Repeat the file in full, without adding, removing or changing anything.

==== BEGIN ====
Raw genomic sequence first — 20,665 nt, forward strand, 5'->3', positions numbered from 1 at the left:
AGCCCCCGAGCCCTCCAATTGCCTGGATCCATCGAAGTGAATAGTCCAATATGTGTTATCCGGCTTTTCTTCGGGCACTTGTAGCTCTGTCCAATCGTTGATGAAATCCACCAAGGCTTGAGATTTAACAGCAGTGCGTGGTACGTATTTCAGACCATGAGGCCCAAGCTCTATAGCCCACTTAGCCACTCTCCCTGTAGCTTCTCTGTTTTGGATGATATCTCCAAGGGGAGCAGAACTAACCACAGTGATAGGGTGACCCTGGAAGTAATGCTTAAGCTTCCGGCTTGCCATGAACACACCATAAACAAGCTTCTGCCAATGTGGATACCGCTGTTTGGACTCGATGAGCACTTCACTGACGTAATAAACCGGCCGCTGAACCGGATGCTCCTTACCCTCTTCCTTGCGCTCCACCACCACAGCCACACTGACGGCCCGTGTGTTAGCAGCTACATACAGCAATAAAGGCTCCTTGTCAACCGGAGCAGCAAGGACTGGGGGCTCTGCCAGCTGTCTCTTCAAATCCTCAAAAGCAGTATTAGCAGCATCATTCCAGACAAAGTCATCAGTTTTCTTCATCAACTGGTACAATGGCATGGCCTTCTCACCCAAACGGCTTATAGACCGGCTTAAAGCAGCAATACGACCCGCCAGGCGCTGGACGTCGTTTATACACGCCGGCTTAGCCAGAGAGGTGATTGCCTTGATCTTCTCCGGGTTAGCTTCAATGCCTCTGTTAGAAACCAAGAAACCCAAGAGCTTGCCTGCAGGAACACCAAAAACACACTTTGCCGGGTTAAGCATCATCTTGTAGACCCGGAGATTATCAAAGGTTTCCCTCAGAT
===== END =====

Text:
Raw genomic sequence first — 20,665 nt, forward strand, 5'->3', positions numbered from 1 at the left:
AGCCCCCGAGCCCTCCAATTGCCTGGATCCATCGAAGTGAATAGTCCAATATGTGTTATCCGGCTTTTCTTCGGGCACTTGTAGCTCTGTCCAATCGTTGATGAAATCCACCAAGGCTTGAGATTTAACAGCAGTGCGTGGTACGTATTTCAGACCATGAGGCCCAAGCTCTATAGCCCACTTAGCCACTCTCCCTGTAGCTTCTCTGTTTTGGATGATATCTCCAAGGGGAGCAGAACTAACCACAGTGATAGGGTGACCCTGGAAGTAATGCTTAAGCTTCCGGCTTGCCATGAACACACCATAAACAAGCTTCTGCCAATGTGGATACCGCTGTTTGGACTCGATGAGCACTTCACTGACGTAATAAACCGGCCGCTGAACCGGATGCTCCTTACCCTCTTCCTTGCGCTCCACCACCACAGCCACACTGACGGCCCGTGTGTTAGCAGCTACATACAGCAATAAAGGCTCCTTGTCAACCGGAGCAGCAAGGACTGGGGGCTCTGCCAGCTGTCTCTTCAAATCCTCAAAAGCAGTATTAGCAGCATCATTCCAGACAAAGTCATCAGTTTTCTTCATCAACTGGTACAATGGCATGGCCTTCTCACCCAAACGGCTTATAGACCGGCTTAAAGCAGCAATACGACCCGCCAGGCGCTGGACGTCGTTTATACACGCCGGCTTAGCCAGAGAGGTGATTGCCTTGATCTTCTCCGGGTTAGCTTCAATGCCTCTGTTAGAAACCAAGAAACCCAAGAGCTTGCCTGCAGGAACACCAAAAACACACTTTGCCGGGTTAAGCATCATCTTGTAGACCCGGAGATTATCAAAGGTTTCCCTCAGAT